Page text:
I had long heard of this sermon, and had a little booklet containing the text of it lying around at home, but it was only recently that I finally got around to reading it.

Jonathan Edwards is a name that is becoming more familiar in Christian circles now (especially with the work of John Piper to keep reminding us).  Edwards was an American preacher in the 1700s.  Under his preaching (and others), America saw its first great revival.  One of the most legendary of these revival sermons was this one, Sinners in the Hands of an Angry God.  It was renowned because of the effect it had on its audience.

Listeners writhed in anguish.  Some fainted.

I didn’t quite faint, but then again, I am a Christian.  The sermon is quite to the point for the non-Christian: you are only ever a split second away from Hell.  You may think you’re young and healthy, but there are a million ways that young and healthy people can die, and when you do, if you’re not a Christian, you’re going straight to Hell.

Expand that out, with some of the most extravagant language used to describe Hell, and you have a sermon that would have been fairly chilling to an audience of the time.

The most interesting thing that I found about this sermon was how markedly different the style of preaching was back then compared to now.  I’ve grown up getting used to expositional preaching, where the preacher explains what the Scriptures mean (and usually keeps pretty closely to the text).  In fact, preachers who take one verse and then run off on tangents are usually regarded with a bit of suspicion because they’re not really preaching the Bible.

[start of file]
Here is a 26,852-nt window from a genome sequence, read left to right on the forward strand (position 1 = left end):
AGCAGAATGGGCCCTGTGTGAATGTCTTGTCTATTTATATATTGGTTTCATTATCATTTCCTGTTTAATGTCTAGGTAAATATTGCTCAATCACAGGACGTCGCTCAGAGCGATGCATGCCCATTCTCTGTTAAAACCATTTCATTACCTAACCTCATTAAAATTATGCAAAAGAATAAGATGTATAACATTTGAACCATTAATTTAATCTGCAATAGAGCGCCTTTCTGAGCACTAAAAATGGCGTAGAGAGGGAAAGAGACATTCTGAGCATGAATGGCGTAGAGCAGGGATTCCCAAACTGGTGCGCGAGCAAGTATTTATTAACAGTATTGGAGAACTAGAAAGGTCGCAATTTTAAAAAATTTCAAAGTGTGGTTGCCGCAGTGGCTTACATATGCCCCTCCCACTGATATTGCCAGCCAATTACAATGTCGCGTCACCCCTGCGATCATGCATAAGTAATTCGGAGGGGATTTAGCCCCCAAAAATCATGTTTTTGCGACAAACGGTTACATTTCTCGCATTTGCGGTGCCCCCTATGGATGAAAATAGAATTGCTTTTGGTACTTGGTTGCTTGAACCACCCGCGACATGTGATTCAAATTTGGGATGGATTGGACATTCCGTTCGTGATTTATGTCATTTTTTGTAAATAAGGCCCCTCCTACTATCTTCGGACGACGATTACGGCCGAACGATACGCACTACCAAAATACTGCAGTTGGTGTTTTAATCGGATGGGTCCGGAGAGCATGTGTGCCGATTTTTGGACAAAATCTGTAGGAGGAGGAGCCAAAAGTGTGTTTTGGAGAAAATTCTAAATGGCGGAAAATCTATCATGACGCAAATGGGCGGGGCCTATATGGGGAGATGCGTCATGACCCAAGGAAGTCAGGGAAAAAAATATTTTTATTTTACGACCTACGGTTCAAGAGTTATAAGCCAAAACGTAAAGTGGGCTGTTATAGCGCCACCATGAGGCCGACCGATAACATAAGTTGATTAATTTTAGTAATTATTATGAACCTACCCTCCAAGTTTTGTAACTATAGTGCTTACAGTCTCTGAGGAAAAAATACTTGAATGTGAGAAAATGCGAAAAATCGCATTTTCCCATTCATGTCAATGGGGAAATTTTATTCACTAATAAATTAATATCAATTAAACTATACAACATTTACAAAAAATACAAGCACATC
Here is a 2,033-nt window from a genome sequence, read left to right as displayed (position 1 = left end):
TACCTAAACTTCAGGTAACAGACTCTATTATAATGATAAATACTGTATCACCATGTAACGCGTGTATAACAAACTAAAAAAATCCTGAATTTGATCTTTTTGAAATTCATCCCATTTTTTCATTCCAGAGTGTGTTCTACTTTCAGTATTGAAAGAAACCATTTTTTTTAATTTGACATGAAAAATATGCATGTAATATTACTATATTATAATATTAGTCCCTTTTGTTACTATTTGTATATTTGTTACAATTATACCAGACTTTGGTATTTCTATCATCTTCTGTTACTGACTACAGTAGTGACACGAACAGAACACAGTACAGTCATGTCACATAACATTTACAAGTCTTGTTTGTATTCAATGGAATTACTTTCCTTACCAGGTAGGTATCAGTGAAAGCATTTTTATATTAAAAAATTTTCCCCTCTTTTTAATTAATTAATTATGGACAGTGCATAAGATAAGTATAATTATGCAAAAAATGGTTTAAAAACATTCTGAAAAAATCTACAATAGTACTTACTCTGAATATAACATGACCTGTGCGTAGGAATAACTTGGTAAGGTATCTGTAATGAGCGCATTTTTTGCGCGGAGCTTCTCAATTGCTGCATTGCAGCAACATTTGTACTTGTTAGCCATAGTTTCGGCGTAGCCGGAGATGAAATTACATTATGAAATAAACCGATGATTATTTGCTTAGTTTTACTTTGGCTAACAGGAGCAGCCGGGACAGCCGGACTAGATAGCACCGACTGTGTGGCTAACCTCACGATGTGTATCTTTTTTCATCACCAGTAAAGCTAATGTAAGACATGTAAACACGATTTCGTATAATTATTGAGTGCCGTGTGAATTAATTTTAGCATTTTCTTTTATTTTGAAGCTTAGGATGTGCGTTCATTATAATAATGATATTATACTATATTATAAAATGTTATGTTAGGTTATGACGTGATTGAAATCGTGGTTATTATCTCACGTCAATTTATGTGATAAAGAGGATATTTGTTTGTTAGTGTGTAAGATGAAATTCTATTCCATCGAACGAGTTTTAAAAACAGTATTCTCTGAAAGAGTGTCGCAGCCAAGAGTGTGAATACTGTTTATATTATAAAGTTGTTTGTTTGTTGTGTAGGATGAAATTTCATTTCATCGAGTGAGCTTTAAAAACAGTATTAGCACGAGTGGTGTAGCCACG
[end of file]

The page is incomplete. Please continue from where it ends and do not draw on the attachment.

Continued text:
But in this sermon, Edwards, takes a handful of verses and runs with them for what must have been at least an hour.  In fact, the sermon is so strongly designed to scare that I think we’d be horrified at any minister that dared to preach it now.

I’m at a loss to know how to review something like this, because, despite the huge difference in style: 1) Edwards’ point about the reality of judgment is correct (just because we don’t like talking about it, doesn’t make it go away) and 2) many people became Christians because of that sermon and his ministry.

So are we too soft nowadays?  I don’t know.  What do you think?

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12 thoughts on “Review: Sinners in the Hands of an Angry God (Jonathan Edwards)

  1. The point you made about the reality of judgment is interesting, as you said, just because we don’t like talking about it, doesn’t make it go away. In regards to the style of sermon, it’s weird how things can change so drastically over time.

  2. You are correct. We don’t like to have our sinfulness exposed. Would you rather know about a danger and have the choice of how to deal with it or not be aware of it at all.